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UNIVERSAL INFLUENZA VACCINATION - Advisory committee on immunization practices


UNIVERSAL INFLUENZA VACCINATION


Presenters: Dr. Walter Orenstein, Emory University School of Public Health and Dr. Ben Schwartz, N.V.P.O.

Overview: Influenza vaccination strategies, information gaps, challenges to implementation of universal vaccination, Canadian data.

Emory University, C.D.C. and the N.V.P.O. called a meeting of government, professional medical societies, academia, school health, and industry to discuss the possibility of universal influenza vaccination. Although influenza vaccination coverage has improved, its mortality, hospitalizations and morbidity continue to be a burden. The present strategy is focused on persons at high risk of complications from influenza, particularly those ≥65 years, but this meeting discussed others aged 2 to 49 years. This group is not currently recommended for universal immunization, but 4 percent to 44 percent already are vaccinated, being household contacts and others of high-risk individuals.

Presentations were provided on the disease burden and program impact, information gaps and possible studies, and proposed potential strategies to phase in universal vaccination. Consideration of expanded influenza vaccination is being driven by the continued disease burden, particularly among the elderly and those at high risk; by low coverage among some of the recommended populations; and by the need to increase disease prevention and cost savings, strengthen the public health infrastructure, and improve pandemic preparedness.

The information gaps identified in the science of influenza and its prevention were:

Despite these gaps, several findings are well supported: the validity of a “U” shaped curve for hospitalization and mortality, significant illness burden throughout the population, higher rates in children than adults, a substantial role of children in transmission, reasonable V.E. in children and healthy adults, and better than reasonable V.E. among the elderly.

The challenges to implementation of universal influenza vaccination include a greater burden on the public health infrastructure and resources, since more doses of influenza vaccine would be delivered than all other vaccines combined. Universal vaccination may impose unintended opportunity costs to both current and new vaccines. The site of vaccine delivery was discussed, since this expansion would place a considerable burden on medical homes. Vaccinating in schools has its own set of challenges, as do other possible settings, and the role of public health in vaccine delivery is unclear.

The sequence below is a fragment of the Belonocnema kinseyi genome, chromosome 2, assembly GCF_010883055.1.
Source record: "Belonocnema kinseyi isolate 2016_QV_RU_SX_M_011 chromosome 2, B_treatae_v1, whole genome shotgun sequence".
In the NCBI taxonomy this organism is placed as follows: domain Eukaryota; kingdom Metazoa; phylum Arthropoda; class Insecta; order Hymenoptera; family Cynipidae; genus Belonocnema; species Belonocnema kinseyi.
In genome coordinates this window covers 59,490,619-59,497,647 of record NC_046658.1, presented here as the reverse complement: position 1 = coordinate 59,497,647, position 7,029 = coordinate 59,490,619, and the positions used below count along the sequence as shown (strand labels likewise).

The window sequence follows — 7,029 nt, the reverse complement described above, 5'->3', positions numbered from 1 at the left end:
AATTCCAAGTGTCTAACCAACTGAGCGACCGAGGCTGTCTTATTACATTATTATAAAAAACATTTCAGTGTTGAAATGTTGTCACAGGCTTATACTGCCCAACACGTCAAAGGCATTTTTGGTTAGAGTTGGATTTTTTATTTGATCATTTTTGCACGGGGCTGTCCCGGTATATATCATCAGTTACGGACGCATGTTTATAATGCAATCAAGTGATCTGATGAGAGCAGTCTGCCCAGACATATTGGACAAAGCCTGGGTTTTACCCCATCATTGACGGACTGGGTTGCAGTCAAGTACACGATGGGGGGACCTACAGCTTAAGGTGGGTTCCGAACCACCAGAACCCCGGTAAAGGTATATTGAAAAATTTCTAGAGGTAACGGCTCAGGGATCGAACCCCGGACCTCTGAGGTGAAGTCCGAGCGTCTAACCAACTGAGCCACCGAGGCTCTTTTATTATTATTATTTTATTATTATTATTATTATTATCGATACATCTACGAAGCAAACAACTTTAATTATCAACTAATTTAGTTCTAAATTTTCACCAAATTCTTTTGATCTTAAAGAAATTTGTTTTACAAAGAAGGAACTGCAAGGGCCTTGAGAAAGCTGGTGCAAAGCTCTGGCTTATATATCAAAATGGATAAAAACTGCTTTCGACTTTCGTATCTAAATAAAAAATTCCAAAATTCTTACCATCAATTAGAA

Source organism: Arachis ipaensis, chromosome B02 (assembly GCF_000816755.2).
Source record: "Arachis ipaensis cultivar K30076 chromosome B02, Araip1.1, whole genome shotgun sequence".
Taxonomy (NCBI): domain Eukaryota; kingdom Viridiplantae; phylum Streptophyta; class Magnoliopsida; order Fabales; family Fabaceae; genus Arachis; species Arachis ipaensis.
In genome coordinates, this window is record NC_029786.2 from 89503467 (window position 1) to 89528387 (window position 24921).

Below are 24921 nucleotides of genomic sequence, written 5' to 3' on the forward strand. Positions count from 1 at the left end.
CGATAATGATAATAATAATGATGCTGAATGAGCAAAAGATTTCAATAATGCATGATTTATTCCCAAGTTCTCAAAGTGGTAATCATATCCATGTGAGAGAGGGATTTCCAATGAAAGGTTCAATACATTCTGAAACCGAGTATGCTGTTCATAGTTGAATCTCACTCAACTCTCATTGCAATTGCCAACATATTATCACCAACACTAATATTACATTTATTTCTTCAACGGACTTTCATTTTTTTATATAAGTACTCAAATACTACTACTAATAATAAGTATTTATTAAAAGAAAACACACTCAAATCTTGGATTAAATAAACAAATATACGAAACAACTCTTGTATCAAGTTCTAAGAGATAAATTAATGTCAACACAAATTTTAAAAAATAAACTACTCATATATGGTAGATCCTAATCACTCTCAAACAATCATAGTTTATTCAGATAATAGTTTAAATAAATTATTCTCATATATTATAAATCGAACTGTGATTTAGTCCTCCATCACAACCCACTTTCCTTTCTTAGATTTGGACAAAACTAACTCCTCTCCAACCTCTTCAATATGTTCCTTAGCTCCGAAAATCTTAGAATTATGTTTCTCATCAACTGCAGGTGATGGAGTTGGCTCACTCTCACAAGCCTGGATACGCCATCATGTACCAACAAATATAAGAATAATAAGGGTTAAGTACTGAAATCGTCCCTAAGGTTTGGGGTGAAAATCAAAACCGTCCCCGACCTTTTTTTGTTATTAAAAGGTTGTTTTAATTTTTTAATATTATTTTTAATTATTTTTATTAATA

Even without universal vaccination, there have been supply interruptions in the past, and the supply and demand issues are not likely to disappear in the time needed for manufacturers to build their production capacity. The public sector’s purchasing (or assured purchase) role continues to be debated. Public and health care sector acceptance will be essential to success, as will be settling the questions of financing. Ethical issues to ensure equitable distribution to all sectors of the population will require attention.

The experience was shared of Ontario’s universal influenza vaccination program, instituted in 2000. The program has increased vaccine coverage in all age groups surveyed (although there are no data on those aged less than 12 years) and lowered respiratory disease hospitalizations in all age groups. A media campaign facilitated its general acceptance. Further evaluations are being done. Still to be determined are the program’s impact on disease in children, its indirect effects, the potential of a coverage plateau, and the need for funding support and new delivery strategies. This program was implemented as part of their standard coverage without new funding.

In general, the expansion to universal vaccination was favored by all involved. Many of the latter at this meeting favored a stepwise approach to implementation, which could be more realistically consistent with vaccine supply. The approach would begin with universal vaccination of children, where there may be greater direct and indirect effects.

Several factors were acknowledged in the discussion of potential implementation strategies:

Discussion:


2014-07-19 18:44
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